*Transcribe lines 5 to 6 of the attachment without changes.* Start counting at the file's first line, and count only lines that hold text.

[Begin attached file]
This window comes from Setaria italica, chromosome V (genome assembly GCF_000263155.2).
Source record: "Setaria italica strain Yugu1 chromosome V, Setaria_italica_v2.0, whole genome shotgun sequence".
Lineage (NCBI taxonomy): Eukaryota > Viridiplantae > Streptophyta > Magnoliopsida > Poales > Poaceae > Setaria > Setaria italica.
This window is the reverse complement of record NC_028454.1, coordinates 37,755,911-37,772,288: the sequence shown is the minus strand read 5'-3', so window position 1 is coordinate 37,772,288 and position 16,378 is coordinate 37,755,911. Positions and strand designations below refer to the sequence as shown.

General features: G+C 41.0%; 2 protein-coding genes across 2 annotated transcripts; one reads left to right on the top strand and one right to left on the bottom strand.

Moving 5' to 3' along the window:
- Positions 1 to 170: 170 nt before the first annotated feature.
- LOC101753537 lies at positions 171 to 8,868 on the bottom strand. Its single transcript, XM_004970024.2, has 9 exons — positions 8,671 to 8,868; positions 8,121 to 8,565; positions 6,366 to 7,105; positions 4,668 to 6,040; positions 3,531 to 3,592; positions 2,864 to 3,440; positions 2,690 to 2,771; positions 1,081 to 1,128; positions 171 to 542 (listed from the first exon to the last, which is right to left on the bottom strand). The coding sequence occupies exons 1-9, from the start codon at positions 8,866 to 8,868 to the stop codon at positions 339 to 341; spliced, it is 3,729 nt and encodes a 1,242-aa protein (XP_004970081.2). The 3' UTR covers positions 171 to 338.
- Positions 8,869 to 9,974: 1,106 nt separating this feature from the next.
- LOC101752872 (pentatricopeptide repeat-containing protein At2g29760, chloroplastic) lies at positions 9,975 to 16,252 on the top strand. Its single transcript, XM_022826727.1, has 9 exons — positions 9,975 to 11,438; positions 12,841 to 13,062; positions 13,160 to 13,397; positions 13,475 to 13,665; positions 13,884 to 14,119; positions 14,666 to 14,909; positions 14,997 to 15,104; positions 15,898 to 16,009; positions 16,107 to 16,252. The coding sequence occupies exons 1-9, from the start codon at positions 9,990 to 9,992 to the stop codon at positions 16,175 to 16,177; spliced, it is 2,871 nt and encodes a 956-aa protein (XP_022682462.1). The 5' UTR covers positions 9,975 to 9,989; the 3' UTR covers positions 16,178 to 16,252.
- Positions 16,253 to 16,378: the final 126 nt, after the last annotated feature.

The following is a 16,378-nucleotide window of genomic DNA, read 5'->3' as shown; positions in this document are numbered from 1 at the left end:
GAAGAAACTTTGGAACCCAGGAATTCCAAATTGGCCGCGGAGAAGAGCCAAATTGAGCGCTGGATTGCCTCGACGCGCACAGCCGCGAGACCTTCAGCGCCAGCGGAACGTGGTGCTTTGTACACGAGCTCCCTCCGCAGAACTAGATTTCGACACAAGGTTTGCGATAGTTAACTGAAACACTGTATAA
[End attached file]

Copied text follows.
General features: G+C 41.0%; 2 protein-coding genes across 2 annotated transcripts; one reads left to right on the top strand and one right to left on the bottom strand.

Moving 5' to 3' along the window: